The Muslim and Jewish communities have reported no major incidents of violence or harassment toward religious persons or sites during the period covered by this report.

Relations between the Government and the Jewish community have steadily improved over the past several years. In July 2003, Israeli President Moshe Katsav visited the country for 3 days on an official visit. Since the election of a new Government in November 2003, the Minister of Science, Education, and Sport, Minister of Agriculture, and the Minister of Foreign Affairs visited Israel; the Foreign Minister laid a wreath at the Yad Vashem memorial center in March. In April, Vladimir Seks, President of the Parliament, gave the keynote address at a commemoration ceremony at the Jasenovac concentration camp that was attended by government officials and leaders of ethnic and religious minority communities. As with other smaller religious communities, the primary issue for the Jewish community is the return of property either confiscated or nationalized by the Communist regime of the Former Republic of Yugoslavia, of which the restitution of even part would significantly affect the community's financial well-being.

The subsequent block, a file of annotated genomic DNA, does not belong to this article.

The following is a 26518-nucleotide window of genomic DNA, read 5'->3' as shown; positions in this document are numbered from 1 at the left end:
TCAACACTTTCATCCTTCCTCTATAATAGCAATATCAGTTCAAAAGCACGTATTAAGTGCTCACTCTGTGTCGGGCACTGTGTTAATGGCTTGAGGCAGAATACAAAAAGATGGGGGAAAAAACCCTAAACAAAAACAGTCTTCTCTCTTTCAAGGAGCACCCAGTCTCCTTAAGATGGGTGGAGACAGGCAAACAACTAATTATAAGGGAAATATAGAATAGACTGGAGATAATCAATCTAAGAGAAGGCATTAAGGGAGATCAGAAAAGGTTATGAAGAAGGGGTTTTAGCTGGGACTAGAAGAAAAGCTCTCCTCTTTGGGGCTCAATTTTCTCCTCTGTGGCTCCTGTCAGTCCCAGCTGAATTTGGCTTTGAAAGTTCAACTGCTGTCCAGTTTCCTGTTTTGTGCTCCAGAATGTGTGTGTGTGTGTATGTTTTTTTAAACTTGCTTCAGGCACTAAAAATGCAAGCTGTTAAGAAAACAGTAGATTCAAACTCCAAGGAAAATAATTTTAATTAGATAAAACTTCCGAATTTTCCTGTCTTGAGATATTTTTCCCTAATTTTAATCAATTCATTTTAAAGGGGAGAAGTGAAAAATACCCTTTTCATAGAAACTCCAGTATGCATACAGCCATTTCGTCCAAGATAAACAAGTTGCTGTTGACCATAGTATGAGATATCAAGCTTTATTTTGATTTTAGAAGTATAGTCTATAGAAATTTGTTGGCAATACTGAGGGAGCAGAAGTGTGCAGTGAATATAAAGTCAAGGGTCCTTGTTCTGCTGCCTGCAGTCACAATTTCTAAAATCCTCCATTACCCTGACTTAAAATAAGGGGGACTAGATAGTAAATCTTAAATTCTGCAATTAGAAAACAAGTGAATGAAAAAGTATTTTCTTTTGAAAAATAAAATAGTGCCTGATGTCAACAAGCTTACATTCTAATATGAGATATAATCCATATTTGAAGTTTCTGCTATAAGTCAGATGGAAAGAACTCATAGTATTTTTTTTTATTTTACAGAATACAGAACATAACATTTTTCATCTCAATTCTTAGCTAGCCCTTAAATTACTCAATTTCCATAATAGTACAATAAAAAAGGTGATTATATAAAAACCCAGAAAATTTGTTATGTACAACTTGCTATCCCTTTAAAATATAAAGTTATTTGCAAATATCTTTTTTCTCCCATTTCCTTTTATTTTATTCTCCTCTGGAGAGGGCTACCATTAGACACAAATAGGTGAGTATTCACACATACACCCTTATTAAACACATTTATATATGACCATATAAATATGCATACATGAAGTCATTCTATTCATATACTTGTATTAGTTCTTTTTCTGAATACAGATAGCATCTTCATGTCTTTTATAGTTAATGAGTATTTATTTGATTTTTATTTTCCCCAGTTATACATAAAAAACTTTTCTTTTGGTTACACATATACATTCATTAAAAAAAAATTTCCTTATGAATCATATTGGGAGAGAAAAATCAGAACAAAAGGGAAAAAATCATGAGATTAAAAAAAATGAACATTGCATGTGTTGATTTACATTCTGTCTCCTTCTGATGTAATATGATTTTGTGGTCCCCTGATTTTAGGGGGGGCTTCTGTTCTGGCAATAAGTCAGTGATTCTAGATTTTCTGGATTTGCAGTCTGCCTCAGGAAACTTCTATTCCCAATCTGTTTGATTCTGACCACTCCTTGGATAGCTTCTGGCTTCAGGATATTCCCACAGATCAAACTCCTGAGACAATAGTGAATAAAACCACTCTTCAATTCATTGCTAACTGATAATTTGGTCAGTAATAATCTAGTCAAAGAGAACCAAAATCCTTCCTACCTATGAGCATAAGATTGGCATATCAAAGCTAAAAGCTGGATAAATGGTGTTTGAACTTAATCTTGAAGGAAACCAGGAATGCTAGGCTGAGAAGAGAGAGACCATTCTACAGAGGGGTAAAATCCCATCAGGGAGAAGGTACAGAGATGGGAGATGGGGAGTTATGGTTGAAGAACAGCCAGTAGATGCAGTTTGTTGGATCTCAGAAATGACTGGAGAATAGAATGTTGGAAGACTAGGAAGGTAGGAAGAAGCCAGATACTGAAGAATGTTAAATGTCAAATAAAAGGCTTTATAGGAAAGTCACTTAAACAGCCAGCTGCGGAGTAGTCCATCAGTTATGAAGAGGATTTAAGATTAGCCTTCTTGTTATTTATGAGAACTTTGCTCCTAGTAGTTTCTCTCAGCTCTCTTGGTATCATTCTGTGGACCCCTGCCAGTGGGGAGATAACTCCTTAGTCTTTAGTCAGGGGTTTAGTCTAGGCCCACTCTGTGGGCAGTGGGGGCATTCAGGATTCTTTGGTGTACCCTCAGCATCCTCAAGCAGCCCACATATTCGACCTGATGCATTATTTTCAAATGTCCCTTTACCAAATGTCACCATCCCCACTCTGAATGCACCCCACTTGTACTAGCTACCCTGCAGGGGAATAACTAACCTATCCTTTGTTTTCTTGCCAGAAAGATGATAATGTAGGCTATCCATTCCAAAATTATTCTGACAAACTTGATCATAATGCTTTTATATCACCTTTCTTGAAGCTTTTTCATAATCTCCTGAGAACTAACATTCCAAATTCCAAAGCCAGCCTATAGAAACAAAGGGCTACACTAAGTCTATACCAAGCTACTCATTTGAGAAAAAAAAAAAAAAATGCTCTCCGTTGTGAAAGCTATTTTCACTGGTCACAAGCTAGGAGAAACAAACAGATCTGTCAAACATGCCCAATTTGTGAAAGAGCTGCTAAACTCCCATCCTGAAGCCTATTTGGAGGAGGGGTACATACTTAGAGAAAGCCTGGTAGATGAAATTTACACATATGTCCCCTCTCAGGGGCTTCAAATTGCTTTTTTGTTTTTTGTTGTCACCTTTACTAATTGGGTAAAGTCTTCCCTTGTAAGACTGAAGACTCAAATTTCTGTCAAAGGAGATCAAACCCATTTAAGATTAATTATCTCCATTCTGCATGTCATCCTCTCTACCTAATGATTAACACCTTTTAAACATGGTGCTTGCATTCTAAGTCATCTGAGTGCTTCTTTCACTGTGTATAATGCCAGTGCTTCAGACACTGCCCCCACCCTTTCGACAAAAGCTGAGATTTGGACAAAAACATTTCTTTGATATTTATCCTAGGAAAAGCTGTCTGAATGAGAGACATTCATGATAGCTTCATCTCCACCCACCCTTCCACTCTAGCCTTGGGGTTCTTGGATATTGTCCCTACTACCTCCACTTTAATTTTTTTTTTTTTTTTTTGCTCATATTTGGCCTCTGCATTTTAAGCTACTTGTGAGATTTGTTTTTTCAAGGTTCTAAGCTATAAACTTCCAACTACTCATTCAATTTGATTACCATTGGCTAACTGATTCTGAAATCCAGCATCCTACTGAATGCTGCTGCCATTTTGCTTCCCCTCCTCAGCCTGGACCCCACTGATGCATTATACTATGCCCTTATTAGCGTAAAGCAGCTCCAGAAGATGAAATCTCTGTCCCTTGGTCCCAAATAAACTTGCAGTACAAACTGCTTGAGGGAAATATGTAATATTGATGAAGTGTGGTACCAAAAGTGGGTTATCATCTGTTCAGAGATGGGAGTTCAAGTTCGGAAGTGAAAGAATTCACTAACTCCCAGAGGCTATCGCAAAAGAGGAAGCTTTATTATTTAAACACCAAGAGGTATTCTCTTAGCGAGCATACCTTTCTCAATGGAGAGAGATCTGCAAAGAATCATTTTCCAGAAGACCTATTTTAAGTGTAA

Conservative elements within the Catholic hierarchy have expressed dissatisfaction with government policies on war legacy issues, including refugee return and reintegration, cooperation with the International Criminal Tribunal for Yugoslavia, and concern for citizens indicted for war crimes. For example, in April during a parliamentary committee discussion about Bosnian Croat settlers who are illegally occupying houses owned by ethnic Serbs even though they possess alternative accommodation, the Catholic Church representative on the committee implied that the Government should not endeavor to correct the situation because Bosnian Croats were helping with the "demographic renewal" of the country. The statement was neither retracted nor denied, and its implications, which received significant press coverage, were widely perceived as unhelpful to the process of return of refugees and interethnic reconciliation.